Trying to work effectively with a slow SOLIDWORKS large assembly that is slow to open, slow to work with, and slow to save is frustrating and can cause unwanted setbacks. In this blog series, we’ve been covering different steps SOLIDWORKS users can take to avoid delays and make working with large assemblies a much smoother process.
In previous blogs, we’ve found that checking for errors and saving files on the most current version helped, as well as using the Automatically Load Components Lightweight option and checking your network for bottlenecks also made a significant impact. In this blog, I’m going to be showing you a certain setting that could be hurting load time and how to fix it so you’re no longer taking that lag.
Look for Parts that Take Longer to Open
The first thing we want to do is get the assembly open and then if we’re working in SOLIDWORKS 2018, we can click on the tab for evaluate and then choose Performance Evaluation. This will show us how long it’s taking to open each part and it will give us a list of the parts that are taking the longest to open. At that point, we can try to open up these parts and investigate why they’re taking so long to open.
SOLIDWORKS 2016 and SOLIDWORKS 2017 don’t have the new Performance Evaluation tool, but they (and SOLIDWORKS 2018) have Assembly Visualization, where we can sort all of the parts based on how long the SW-Open Time is being calculated so the parts taking the longest to open will be at the top of the list, and again we can go through those parts and try to determine why they are taking so long to open.
SOLIDWORKS Referenced Documents Setting
Whenever you open an assembly, you always want to go into File > Find References and look through the list of references, which is kind of like the list of ingredients for the assembly. When I went through my File > Find Reference after I learned my CAD administrator made a change, I was surprised to find that some of the files are being opened from the A drive, from my Share Drive in the Engineering Library.
It turns out there is a setting in SOLIDWORKS found in the System Options > File Locations. This setting is called Reference Documents what means that if you open up an assembly and there is a copy of the part file in this directory, then that’s where the part file is going to be opened from. It doesn’t matter that I have a copy on my local drive as well, because since I have the folder A:/Engineering Library that’s where SOLIDWORKS is going to open the file from. In this case, this made my assembly slower to open and it could make your assembly slower to open as well.
As a general rule, when you go into System Options > File Locations, and you look at Referenced Documents, there should be nothing there – that folder path should be deleted. If there is something there, then you want to make sure you that you talk to your engineering team, engineering manager, CAD manager and find out if there is a reason to have that location there. If nobody knows why then just delete it and you’ll get the best possible performance when opening your assemblies.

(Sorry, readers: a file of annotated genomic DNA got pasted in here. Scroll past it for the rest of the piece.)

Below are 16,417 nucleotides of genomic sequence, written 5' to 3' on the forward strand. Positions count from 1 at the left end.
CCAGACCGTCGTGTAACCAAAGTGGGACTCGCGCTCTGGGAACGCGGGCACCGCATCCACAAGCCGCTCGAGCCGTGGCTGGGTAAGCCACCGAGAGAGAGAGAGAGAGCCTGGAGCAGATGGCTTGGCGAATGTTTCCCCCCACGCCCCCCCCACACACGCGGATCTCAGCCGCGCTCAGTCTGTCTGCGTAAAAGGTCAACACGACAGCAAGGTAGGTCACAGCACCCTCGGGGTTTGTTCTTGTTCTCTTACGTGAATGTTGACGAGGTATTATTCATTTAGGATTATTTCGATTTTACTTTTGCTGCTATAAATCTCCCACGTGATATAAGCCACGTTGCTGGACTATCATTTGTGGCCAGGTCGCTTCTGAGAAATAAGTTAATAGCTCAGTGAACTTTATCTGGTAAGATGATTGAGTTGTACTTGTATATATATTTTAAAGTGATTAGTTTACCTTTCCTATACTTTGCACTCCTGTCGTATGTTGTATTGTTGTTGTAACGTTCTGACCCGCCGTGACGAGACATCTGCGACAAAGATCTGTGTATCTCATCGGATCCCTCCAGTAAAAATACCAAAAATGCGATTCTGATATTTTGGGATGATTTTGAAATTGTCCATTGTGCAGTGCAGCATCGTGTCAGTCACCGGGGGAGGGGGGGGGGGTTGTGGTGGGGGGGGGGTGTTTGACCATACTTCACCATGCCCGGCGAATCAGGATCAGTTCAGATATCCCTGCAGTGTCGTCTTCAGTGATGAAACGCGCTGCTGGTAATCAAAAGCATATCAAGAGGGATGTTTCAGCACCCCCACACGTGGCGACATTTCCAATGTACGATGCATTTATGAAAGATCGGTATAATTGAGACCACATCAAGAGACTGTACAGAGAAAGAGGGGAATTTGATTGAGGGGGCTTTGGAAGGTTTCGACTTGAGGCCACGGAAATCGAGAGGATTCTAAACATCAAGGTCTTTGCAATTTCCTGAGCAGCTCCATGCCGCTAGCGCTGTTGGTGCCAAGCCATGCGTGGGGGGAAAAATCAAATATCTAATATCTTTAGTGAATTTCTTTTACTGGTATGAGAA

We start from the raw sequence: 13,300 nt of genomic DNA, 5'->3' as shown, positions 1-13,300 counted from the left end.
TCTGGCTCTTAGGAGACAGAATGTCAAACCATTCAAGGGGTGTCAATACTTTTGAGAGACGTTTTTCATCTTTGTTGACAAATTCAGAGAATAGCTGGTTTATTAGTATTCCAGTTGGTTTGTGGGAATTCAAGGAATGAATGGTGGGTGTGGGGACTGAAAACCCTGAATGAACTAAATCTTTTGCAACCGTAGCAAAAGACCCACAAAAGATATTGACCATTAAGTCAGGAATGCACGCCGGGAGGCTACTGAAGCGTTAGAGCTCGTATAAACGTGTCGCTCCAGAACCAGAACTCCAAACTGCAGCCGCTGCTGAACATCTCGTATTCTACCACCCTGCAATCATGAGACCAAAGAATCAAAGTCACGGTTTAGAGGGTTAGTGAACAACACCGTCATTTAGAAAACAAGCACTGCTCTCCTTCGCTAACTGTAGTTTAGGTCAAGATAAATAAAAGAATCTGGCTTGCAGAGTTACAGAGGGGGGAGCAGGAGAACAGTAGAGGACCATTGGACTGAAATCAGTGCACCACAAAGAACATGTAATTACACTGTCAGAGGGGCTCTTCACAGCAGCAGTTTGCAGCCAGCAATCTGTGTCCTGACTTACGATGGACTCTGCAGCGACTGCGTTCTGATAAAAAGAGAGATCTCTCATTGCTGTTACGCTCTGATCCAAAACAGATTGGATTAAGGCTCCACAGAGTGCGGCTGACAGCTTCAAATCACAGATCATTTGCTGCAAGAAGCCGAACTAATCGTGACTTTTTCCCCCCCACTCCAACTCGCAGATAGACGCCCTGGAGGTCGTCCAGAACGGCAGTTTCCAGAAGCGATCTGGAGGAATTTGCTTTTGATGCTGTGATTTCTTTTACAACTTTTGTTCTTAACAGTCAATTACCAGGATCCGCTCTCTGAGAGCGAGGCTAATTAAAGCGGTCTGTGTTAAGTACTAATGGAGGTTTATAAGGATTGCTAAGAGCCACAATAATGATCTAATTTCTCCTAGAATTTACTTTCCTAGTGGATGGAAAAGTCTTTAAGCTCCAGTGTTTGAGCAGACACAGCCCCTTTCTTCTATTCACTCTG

In the video below you can take a look at how it works.
Know where your SOLIDWORKS files are coming from
As you saw in the video example above, our assembly went from taking one minute and fifty-one seconds down to one minute and sixteen seconds to open and the big trick there was just examining where our files were coming from. By going into System Options > File Locations > Referenced Documents and realizing that this option can affect how long it takes your assembly to open, it can make it slower to open and slower to save so just make sure you know how that option works and that there shouldn’t be anything listed there.
If your assembly does open and it’s taking a long time make sure you’re using the Evaluate Performance Evaluation or Assembly Visualization to find out why it’s taking so long or which parts are taking the longest to open.
I hope you found this tip helpful, for more tips on how to make your slow SOLIDWORKS large assemblies faster to open, work with, and save be sure to reference this checklist and read the related articles below.
About the Author
Toby Schnaars began using the SOLIDWORKS Software on the ’98 plus release, in October of 1998. He began working for Prism Engineering (now Fisher Unitech) as an instructor and tech support engineer in 2001. He has fielded over 10,000 tech support cases and been the head instructor for over 200 SOLIDWORKS training classes. Toby is a regular presenter at users groups, technical summits, and SOLIDWORKS world. In 2003, in Orlando, FL, Toby won first place in SOLIDWORKS MODEL MANIA a modeling contest based on speed and accuracy. Toby hosts a free monthly webinar called “Toby’s Tech Talk” where you can tune in and get more tips and tricks on the SOLIDWORKS software.